I’ve been intermittently visiting Winchester, VA for years, usually with an eye toward understanding its place in the Civil War. Tradition has it that no town changed hands more frequently. But, the town also has a prominent, if sometimes overlooked, role in America’s colonial and Revolutionary War history. In particular, it enjoyed a close relationship with George Washington and Daniel Morgan, helping shape both men.
Winchester, or Frederick Town, as it was then known, was the largest village in the lower Shenandoah Valley when Lord Thomas Fairfax decided to relocate from England to his land grant in northern Virginia and became a way-station of sorts for people traveling along the Great Wagon road that ran from Pennsylvania to North Carolina in the 18thcentury. So, when the Fairfax family hired a teenaged George Washington to help survey its grants in the Shenandoah, Winchester was a logical place for the surveying team to make its temporary home base. (In truth, surveying teams were constantly moving to maximize their efficient use of time: the saddle might be considered home.) While the teenager was less than impressed with most accommodations on the frontier, he was pleased with Fredericktown. He recorded in his diary:
“[We] Travell’d up to Frederick Town where our Baggage came to us, We cleaned ourselves (to get Rid of the Game we had catched the Night before) & took a Review of the Town & then return’d to our Lodgings where we had a good Dinner prepar’d for us Wine & Rum Punch in Plenty & a good Feather Bed with clean Sheets which was a very agreeable regale.”
Later, when he had enough money, Washington would begin to make his first land purchases in the area. During the French and Indian War, when Washington commanded Virginia’s armed forces, he made his headquarters in Winchester. He also won his first election to the House of Burgesses from Frederick County, of which Winchester was the seat. Winning involved purchasing and liberally spreading a large amount of alcohol among potential voters. Today, there is a small museum in town dedicated to his relationship with it, both as a surveyor and, later, as a military officer.
Washington, however, was not the only Revolutionary War officer who had a close relationship with Winchester. Although he was born in New Jersey, Daniel Morgan spent most of his life in and around the frontier town, arriving in the spring of 1753. Biographer Don Higginbotham described Winchester this way: “What it lacked in size, it made up for in noise. Cursing, drunkenness, quarreling, and fighting were so prevalent that Moravian missionaries and other pious souls skirted it during their travels through the back country.”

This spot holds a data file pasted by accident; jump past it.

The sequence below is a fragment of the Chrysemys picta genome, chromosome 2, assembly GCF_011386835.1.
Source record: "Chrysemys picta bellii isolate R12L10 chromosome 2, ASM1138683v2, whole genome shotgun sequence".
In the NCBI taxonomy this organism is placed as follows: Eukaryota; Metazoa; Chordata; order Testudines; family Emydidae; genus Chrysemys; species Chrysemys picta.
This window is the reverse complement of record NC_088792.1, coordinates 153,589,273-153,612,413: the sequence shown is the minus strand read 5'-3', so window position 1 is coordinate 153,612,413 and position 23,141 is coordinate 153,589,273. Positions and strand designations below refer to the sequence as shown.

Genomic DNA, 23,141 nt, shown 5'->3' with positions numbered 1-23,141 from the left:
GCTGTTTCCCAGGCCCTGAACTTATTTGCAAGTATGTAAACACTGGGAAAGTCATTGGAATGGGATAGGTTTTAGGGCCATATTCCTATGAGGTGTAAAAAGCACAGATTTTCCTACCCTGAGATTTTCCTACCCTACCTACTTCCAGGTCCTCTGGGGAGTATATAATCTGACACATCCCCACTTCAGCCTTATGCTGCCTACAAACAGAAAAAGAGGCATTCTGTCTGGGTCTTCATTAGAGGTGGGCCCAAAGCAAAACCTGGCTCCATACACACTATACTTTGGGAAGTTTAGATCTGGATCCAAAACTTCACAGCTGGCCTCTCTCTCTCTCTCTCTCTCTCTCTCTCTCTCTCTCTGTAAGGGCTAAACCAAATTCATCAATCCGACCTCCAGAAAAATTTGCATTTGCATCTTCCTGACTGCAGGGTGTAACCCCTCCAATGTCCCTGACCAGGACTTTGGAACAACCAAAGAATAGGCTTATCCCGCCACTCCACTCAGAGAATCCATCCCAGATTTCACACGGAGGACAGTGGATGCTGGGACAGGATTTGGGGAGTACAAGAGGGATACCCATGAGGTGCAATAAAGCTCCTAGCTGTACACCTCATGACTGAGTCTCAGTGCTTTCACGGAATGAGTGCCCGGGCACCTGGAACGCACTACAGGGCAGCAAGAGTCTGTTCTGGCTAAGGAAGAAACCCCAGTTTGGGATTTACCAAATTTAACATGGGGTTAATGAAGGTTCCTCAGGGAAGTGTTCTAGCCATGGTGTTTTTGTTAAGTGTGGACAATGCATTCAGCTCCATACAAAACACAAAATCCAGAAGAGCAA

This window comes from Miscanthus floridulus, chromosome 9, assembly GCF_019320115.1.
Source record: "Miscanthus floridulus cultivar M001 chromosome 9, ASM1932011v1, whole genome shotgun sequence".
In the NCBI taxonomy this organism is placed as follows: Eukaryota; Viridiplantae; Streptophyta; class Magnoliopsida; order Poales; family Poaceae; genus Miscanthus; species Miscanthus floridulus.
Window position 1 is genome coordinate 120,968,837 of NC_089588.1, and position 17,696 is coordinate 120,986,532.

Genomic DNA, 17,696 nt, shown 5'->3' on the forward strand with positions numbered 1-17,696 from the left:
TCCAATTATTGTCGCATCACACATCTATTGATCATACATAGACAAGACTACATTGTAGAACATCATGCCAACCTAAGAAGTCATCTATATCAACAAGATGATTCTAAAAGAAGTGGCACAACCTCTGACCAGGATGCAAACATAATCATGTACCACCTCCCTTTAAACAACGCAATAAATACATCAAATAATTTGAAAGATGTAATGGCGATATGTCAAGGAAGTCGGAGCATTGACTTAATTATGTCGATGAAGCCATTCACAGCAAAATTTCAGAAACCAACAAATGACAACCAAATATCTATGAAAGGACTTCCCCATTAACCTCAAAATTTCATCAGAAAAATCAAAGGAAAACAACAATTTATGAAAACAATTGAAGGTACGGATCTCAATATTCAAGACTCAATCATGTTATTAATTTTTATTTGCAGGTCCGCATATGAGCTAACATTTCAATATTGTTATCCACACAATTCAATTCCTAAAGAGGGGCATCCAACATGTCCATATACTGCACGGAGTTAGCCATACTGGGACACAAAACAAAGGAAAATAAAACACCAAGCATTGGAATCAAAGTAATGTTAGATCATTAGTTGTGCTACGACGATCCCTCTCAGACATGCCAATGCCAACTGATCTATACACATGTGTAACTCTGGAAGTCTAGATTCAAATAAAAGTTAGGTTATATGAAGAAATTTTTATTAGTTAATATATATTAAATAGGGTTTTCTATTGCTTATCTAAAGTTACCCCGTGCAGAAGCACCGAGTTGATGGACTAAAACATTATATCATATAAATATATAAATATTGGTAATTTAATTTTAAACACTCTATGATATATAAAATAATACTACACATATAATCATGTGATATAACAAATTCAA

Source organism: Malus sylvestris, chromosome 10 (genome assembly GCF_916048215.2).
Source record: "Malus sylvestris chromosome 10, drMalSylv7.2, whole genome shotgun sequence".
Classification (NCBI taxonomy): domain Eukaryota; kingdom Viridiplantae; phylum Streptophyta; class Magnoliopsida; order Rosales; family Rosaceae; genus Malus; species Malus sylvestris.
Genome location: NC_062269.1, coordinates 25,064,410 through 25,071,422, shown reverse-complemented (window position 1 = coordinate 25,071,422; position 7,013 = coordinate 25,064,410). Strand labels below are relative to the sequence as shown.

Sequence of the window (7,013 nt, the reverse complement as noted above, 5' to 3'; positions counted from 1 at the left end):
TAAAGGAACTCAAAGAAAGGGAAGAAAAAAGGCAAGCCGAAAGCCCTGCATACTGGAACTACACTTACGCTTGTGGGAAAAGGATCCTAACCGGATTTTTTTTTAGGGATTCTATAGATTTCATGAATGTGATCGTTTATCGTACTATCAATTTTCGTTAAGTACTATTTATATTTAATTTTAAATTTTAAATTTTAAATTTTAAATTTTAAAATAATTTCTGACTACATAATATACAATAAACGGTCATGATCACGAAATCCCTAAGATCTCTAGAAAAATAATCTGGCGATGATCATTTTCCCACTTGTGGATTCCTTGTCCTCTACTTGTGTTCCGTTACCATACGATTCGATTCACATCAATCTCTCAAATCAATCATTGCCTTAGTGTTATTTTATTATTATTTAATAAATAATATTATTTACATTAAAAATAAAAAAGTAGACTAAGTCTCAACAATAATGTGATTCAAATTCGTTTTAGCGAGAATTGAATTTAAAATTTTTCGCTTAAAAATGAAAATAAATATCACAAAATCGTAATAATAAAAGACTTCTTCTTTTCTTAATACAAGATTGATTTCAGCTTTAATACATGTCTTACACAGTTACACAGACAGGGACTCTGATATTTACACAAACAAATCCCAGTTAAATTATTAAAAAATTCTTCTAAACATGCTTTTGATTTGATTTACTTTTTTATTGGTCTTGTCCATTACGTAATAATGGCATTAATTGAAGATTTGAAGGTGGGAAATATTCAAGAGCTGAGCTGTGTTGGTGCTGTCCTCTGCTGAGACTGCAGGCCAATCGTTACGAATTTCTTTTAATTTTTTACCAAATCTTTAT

Unlike Washington, who had enjoyed some of the finer things and the high-level social, economic, and political connections that gave him a leg up in the pursuit of status, Morgan arrived in Winchester dirt poor. He had the same work ethic, however, and sought to improve his lot in life with similar passion. He earned enough money to go into the “wagoning” business, basically hauling goods up and down the Great Wagon road. He even joined Major General Edward Braddock’s ill-fated expedition against the French at the Forks of the Ohio during the French and Indian War. There, he may have met a slightly older George Washington, who fell ill during the advance and had to ride among the wagons at the rear for a time.
Morgan fit right in with the rough and tumble of the frontier. Unlike Washington, who was obsessed with protocol, Morgan was no fan of rank and struck a British officer who had angered him. The act resulted in 400-500 lashes, normally a fatal punishment. He, of course, survived and began building a legend. Eventually, Morgan married and bought a farm east of Winchester, near today’s Berryville. It was even rougher than Winchester in the 18thcentury and went by the name, Battletown, allegedly after the streetfights that frequently broke out near the village’s many taverns. Nevertheless, much of Morgan’s time and attention would have been pulled to Winchester, which remained the center of economic activity in Frederick County.
There is no need to recount Morgan’s extensive service during the Revolution. With its conclusion, he returned to the area, settling in nearby Charlestown, now in West Virginia. Morgan eventually won election to the U.S. House of Representatives, but in declining health, he moved to his daughter’s house in Winchester and died in 1802. He is buried in Mount Hebron Cemetery north of town. On this Memorial Day, as we pay respects to those who have made the ultimate sacrifice for the country, give a thought to Dan Morgan and Winchester.
 Dorothy Twohig, ed., George Washington’s Diaries: An Abridgment, (Charlottesville, VA: University of Virginia Press, 1999), 4. The “Game” was mostly lice and bedbugs.
 Don Higginbotham, Daniel Morgan: Revolutionary Rifleman, Kindle ed., (Chapel Hill, NC: University of North Carolina Press, 1961), 1.